- Sunscreens that pass the FDA’s test for UVA protection relative to UVB protection will be designated as providing broad-spectrum protection. Previously, a sunscreen’s SPF was based only on its UVB protection.
- Only broad-spectrum sunscreens with an SPF value of 15 or higher can claim to reduce the risk of skin cancer and early skin aging if used as directed with other sun protection measures. Other sunscreens can only claim to help prevent sunburn.
- Sunscreen cannot be identified as “sunblock,” “waterproof,” or “sweatproof,” or claim protection is instant or lasts for more than two hours without FDA approval.
- Clear labeling on the front must indicate the duration of water resistance (up to 40 or 80 minutes). Sunscreens that are not water resistant must direct consumers to use a water-resistant sunscreen if swimming or sweating.
- All sunscreens must include standard “drug facts” information on the back and/or side of the container. The American Academy of Dermatology recommends everyone apply water-resistant sunscreen with broad-spectrum protection of SPF 30 or higher on dry skin 15 minutes before going into the sun, as well as lip balm with an SPF of 30 or greater, and reapply every two hours or after swimming or sweating heavily. VS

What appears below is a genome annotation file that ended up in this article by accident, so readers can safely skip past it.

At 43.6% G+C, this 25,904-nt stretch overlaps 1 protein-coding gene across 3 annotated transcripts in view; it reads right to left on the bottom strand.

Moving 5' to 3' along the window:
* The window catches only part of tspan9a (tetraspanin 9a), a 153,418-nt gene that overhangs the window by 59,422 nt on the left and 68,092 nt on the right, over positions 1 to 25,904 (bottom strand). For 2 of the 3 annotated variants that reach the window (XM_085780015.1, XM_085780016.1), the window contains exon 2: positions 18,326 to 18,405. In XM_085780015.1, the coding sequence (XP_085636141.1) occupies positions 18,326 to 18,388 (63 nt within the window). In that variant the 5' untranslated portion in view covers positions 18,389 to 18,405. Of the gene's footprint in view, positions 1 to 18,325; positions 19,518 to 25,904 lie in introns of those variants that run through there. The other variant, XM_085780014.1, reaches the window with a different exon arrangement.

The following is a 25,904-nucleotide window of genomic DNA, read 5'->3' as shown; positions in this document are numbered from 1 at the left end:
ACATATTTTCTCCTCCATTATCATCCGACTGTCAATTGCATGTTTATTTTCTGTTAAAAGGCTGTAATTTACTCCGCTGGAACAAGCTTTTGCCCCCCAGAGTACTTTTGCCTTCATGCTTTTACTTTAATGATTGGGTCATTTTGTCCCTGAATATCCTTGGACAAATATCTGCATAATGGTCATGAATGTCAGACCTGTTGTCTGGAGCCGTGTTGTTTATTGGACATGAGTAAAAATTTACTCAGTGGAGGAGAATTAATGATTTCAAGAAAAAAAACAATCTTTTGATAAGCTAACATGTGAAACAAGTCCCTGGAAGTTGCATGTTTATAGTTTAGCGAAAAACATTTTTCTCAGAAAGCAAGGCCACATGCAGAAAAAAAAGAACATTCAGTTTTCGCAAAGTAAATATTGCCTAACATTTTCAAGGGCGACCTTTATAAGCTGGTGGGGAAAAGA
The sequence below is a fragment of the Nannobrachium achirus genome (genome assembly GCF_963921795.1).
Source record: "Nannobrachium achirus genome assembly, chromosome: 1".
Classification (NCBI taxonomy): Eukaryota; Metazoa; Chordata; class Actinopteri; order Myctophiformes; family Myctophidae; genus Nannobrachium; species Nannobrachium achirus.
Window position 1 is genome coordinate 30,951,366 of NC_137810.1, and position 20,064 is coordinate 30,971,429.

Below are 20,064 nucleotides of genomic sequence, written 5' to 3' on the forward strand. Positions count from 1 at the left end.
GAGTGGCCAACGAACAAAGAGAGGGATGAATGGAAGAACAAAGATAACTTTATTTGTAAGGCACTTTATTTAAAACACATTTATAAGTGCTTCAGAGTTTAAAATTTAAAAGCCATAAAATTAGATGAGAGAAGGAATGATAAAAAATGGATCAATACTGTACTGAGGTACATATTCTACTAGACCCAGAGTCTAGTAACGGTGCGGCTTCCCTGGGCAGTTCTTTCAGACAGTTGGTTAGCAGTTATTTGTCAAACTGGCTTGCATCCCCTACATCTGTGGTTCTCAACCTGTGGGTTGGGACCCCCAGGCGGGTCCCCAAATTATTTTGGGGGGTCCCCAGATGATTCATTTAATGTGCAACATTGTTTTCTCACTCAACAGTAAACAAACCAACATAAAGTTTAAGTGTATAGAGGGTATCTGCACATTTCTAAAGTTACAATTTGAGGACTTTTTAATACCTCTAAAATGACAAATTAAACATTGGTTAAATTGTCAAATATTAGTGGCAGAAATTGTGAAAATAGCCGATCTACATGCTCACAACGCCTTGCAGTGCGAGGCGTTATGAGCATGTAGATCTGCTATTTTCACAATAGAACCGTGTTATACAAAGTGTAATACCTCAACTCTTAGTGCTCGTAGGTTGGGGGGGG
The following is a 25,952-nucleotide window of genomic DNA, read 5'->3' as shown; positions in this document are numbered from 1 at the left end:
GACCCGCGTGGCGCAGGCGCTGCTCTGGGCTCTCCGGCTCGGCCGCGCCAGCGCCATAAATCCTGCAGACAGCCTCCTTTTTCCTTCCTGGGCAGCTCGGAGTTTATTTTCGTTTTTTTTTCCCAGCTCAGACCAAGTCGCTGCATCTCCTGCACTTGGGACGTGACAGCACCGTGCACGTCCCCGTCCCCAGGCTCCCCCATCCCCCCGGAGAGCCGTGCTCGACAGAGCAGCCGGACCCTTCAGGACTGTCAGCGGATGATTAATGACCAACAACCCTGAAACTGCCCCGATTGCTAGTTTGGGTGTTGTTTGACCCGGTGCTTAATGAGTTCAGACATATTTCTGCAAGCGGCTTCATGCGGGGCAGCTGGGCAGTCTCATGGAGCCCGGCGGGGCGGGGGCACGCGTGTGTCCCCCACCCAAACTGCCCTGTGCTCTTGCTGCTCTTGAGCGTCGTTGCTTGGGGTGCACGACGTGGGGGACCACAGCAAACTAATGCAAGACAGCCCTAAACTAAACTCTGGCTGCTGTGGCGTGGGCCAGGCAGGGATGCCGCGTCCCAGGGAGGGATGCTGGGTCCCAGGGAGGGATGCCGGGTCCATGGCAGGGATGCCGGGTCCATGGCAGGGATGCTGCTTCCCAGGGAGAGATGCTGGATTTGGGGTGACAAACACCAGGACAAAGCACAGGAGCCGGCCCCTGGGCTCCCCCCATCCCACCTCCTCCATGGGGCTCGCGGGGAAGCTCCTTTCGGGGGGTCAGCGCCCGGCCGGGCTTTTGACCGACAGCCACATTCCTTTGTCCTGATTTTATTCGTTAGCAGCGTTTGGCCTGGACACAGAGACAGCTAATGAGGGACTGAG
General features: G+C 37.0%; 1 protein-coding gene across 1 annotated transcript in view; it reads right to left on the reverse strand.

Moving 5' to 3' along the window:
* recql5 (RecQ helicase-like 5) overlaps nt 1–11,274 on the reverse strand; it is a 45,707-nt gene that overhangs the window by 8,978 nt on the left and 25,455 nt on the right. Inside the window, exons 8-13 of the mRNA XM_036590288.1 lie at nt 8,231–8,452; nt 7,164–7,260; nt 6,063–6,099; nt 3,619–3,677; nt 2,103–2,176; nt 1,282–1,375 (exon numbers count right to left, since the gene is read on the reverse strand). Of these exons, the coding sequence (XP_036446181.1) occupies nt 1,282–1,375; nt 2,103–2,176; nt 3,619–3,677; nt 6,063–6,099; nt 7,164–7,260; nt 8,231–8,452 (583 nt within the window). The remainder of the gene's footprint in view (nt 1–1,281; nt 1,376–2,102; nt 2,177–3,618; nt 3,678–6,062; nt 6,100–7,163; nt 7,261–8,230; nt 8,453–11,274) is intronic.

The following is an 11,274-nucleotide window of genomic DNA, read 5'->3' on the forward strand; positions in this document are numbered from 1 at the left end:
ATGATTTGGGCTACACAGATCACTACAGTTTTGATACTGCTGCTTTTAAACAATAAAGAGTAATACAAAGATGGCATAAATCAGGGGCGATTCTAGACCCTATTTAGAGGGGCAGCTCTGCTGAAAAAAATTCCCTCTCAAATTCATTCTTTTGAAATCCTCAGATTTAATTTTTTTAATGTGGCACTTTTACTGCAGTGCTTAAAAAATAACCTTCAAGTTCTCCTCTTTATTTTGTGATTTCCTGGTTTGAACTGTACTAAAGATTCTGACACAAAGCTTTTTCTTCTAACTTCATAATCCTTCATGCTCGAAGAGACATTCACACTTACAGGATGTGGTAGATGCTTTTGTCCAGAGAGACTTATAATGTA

Posted on February 5, 2012 by cpwebadm
Welcome to the Chelmsford Pediatrics blog where we will be posting interesting news, ideas, tips and articles that are of interest to both our pediatricians and our patients. If you have ideas for what you’d like to see here or have a story to share, please let us know! Our practice is a family practice. And we love to hear from you!